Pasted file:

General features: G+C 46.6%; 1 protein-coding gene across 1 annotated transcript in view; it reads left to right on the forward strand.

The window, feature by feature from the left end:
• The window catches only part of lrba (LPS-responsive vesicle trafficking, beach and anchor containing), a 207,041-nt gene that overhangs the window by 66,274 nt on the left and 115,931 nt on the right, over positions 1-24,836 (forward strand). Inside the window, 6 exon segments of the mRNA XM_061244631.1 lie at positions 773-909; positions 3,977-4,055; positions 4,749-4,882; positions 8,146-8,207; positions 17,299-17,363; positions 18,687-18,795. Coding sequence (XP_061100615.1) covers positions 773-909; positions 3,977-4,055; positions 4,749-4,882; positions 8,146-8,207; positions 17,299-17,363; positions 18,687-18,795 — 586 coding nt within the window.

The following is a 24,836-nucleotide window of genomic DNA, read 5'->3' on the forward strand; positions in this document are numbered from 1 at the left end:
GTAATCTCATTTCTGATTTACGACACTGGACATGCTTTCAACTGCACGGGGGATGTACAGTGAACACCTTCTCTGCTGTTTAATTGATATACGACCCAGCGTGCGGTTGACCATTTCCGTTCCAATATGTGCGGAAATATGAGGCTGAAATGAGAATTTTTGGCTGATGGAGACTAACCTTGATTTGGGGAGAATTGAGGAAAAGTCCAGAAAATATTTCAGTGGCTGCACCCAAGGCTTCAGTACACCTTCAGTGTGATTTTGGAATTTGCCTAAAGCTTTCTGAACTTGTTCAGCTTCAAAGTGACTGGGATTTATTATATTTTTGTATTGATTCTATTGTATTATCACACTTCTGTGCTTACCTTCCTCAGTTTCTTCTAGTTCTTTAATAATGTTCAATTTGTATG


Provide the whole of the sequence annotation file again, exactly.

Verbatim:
General features: G+C 46.6%; 1 protein-coding gene across 1 annotated transcript in view; it reads left to right on the forward strand.

The window, feature by feature from the left end:
• The window catches only part of lrba (LPS-responsive vesicle trafficking, beach and anchor containing), a 207,041-nt gene that overhangs the window by 66,274 nt on the left and 115,931 nt on the right, over positions 1-24,836 (forward strand). Inside the window, 6 exon segments of the mRNA XM_061244631.1 lie at positions 773-909; positions 3,977-4,055; positions 4,749-4,882; positions 8,146-8,207; positions 17,299-17,363; positions 18,687-18,795. Coding sequence (XP_061100615.1) covers positions 773-909; positions 3,977-4,055; positions 4,749-4,882; positions 8,146-8,207; positions 17,299-17,363; positions 18,687-18,795 — 586 coding nt within the window.

The following is a 24,836-nucleotide window of genomic DNA, read 5'->3' on the forward strand; positions in this document are numbered from 1 at the left end:
GTAATCTCATTTCTGATTTACGACACTGGACATGCTTTCAACTGCACGGGGGATGTACAGTGAACACCTTCTCTGCTGTTTAATTGATATACGACCCAGCGTGCGGTTGACCATTTCCGTTCCAATATGTGCGGAAATATGAGGCTGAAATGAGAATTTTTGGCTGATGGAGACTAACCTTGATTTGGGGAGAATTGAGGAAAAGTCCAGAAAATATTTCAGTGGCTGCACCCAAGGCTTCAGTACACCTTCAGTGTGATTTTGGAATTTGCCTAAAGCTTTCTGAACTTGTTCAGCTTCAAAGTGACTGGGATTTATTATATTTTTGTATTGATTCTATTGTATTATCACACTTCTGTGCTTACCTTCCTCAGTTTCTTCTAGTTCTTTAATAATGTTCAATTTGTATG